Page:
2013 – Snapping hip syndrome

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By Erika Kruger Snapping hip syndrome (SHS) (coxa saltans, iliopsoas tendinitis or dancer’s hip) is characterized by an audible snap or click that occurs in or around the hip while walking, getting up from a chair, or swinging the leg around. It is a condition which affects mostly young athletes whose sport involves repetitive twisting such as dancing, gymnastics, horse riding and soccer. 1, 2) The condition is also known to occur with heavy weightlifting and excessive running where the cause is usually attributed to extreme thickening of the tendons in the hip region. 1) SIGNS & SYMPTOMS Patients typically present with reports of an audible snap or click in the hip, which may be either painless or painful. The location may be described as lateral (indicating the iliotibial band or gluteus maximus) or anterior and deep in the groin (indicating the iliopsoas tendon). Occasionally, the sensation of the hip subluxing or dislocating is described and is associated with the iliotibial band. Patients reporting anterior groin pain usually note that the pain is dull or aching in nature and is exacerbated by extension of the flexed, abducted, and externally rotated hip. The pain and snapping may subside with decreased activity and rest.  The duration of symptoms at presentation more commonly is several months or years rather than days or weeks.  The syndrome occurs most often in individuals aged 15-40 years and affects females slightly more often than males. 2,3) DIFFERENT TYPES OF SHS According to Dr Joseph P Garry, MD of the East Carolina University Brody School of Medicine, different biomechanical mechanisms are responsible for different types of SHS – the first involves the iliotibial band and/or the gluteus maximus and the second involves the iliopsoas musculotendinous unit. The condition is usually described according to the location of the mechanism namely external, internal, or posterior SHS. 2) Even more specific, clinicians also distinguish between lateral and medial external SHS. 1) Lateral external SHS Lateral external SHS is primarily caused by 1) subluxation of the iliotibial band over the greater trochanter of the femur or 2) the snapping of the outer border of the gluteus maximus over the greater trochanter. This normal action leads to SHS when one of these connective tissue bands thickens and catches with motion. 1) Popping occurs when the thickened posterior aspect of the ITB or the anterior gluteus maximus rubs over the iliopectineal eminence or the femoral head as the hip is extended. Lateral external SHS may result from an acute injury leading to subsequent bursitis, tendinitis, or biomechanical changes resulting in pain and discomfort. More commonly, SHS is the result of repetitive overuse. 2) It may also be associated with increased varus of the...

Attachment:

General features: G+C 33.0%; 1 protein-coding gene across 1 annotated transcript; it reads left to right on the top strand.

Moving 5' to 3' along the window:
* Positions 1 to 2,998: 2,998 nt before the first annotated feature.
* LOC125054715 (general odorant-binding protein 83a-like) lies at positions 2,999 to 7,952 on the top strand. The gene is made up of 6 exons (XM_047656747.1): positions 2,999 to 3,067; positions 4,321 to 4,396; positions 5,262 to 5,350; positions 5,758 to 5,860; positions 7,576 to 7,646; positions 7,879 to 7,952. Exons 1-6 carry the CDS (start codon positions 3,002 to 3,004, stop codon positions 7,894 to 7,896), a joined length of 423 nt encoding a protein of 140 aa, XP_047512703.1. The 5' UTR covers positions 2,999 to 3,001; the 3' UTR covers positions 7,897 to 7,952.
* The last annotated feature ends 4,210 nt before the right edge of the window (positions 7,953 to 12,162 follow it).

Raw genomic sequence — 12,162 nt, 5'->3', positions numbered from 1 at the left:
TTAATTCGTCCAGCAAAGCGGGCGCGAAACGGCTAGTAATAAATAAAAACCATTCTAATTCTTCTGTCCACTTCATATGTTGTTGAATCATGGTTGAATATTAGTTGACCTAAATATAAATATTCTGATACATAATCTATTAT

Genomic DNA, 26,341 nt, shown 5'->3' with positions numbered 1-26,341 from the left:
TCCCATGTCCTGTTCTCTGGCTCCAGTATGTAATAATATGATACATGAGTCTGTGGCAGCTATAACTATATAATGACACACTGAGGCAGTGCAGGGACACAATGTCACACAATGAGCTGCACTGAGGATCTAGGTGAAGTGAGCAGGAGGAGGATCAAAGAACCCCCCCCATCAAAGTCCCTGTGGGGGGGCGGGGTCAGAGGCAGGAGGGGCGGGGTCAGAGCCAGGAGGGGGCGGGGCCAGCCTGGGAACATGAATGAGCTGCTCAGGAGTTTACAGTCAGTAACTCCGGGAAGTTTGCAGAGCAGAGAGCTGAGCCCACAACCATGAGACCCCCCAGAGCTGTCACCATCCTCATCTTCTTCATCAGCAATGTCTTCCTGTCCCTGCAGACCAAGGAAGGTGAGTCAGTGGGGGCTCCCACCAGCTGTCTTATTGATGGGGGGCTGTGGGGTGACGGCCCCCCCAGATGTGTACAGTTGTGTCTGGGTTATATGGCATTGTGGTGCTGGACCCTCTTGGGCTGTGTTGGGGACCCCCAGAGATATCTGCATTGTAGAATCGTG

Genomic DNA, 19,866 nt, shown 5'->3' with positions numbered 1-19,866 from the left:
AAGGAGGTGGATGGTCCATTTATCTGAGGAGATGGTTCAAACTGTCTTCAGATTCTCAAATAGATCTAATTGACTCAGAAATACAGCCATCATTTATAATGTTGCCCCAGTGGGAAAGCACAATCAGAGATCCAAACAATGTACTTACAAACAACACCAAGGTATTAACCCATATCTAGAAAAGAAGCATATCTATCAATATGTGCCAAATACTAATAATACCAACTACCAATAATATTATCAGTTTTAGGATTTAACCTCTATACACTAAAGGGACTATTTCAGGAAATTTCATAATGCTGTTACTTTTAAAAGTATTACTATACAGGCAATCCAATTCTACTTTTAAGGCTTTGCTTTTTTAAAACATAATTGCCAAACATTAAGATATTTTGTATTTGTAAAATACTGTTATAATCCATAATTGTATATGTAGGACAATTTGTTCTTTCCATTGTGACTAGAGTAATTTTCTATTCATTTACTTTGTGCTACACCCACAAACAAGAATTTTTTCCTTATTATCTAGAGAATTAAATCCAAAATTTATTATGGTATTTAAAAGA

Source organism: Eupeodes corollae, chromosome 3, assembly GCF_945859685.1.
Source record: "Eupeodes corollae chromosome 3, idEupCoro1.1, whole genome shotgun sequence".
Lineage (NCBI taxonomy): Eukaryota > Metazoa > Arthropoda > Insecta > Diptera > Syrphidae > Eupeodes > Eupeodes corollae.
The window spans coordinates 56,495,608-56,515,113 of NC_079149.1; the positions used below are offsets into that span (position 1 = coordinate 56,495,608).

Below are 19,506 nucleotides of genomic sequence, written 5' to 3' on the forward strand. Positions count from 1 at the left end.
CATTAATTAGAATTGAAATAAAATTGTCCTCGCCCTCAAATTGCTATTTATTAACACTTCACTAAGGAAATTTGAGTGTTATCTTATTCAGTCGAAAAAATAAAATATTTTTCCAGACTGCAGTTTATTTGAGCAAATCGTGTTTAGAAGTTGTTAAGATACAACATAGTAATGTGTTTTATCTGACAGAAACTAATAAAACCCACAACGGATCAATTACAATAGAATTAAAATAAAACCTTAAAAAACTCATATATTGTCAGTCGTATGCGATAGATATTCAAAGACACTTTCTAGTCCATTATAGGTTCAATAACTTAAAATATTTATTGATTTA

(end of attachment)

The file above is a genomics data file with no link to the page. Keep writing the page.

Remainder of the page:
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2013 – Home care rehabilitation exercises for snapping hip syndrome

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Quadriceps stretch: Stand an arm’s length away from the wall, facing straight ahead. Brace yourself by keeping the hand on the uninjured side against the wall. With your other hand, grasp the ankle of the injured leg and pull your heel toward your buttocks. Don’t arch or twist your back and keep your knees together. Hold this stretch for 15 to 30 seconds. Repeat 3 times. Hamstring stretch on wall: Lie on your back with your buttocks close to a doorway, and extend your legs straight out in front of you along the floor. Raise the injured leg and rest it against the wall next to the door frame. Your other leg should extend through the doorway. You should feel a stretch in the back of your thigh. Hold this position for 15 to 30 seconds. Repeat 3 times. Piriformis stretch: Lying on your back with both knees bent, rest the ankle of your injured leg over the knee of your uninjured leg. Grasp the thigh of your uninjured leg and pull that knee toward your chest. You will feel a stretch along the buttocks and possibly along the outside of your hip on the injured side. Hold this for 15 to 30 seconds. Repeat 3 times. Iliotibial band stretch (standing): Cross your uninjured leg in front of your injured leg and bend down and touch your toes. You can move your hands across the floor toward the uninjured side and you will feel more stretch on the outside of your thigh on the injured side. Hold this position for 15 to 30 seconds. Return to the starting position. Repeat 3 times. Iliotibial band stretch (side-leaning): Stand sideways near a wall, your injured leg toward the inside. Place the hand of your injured side on the wall for support. Cross your uninjured leg over the injured leg, keeping the foot of the injured leg stable. Lean into the wall. Hold the stretch for 15 seconds and repeat 3 times. Prone hip extension: Lie on your stomach with your legs straight out behind you. Tighten up your buttocks muscles and lift one leg off the floor about 8 inches. Keep your knee straight. Hold for 5 seconds. Then lower your leg and relax. Do 3 sets of 10. Side-lying leg lift: Lying on your uninjured side, tighten the front thigh muscles on your injured leg and lift that leg 8 to 10 inches away from the other leg. Keep the leg straight. Do 3 sets of 10. Source: Tammy White McKesson Provider Technologies...

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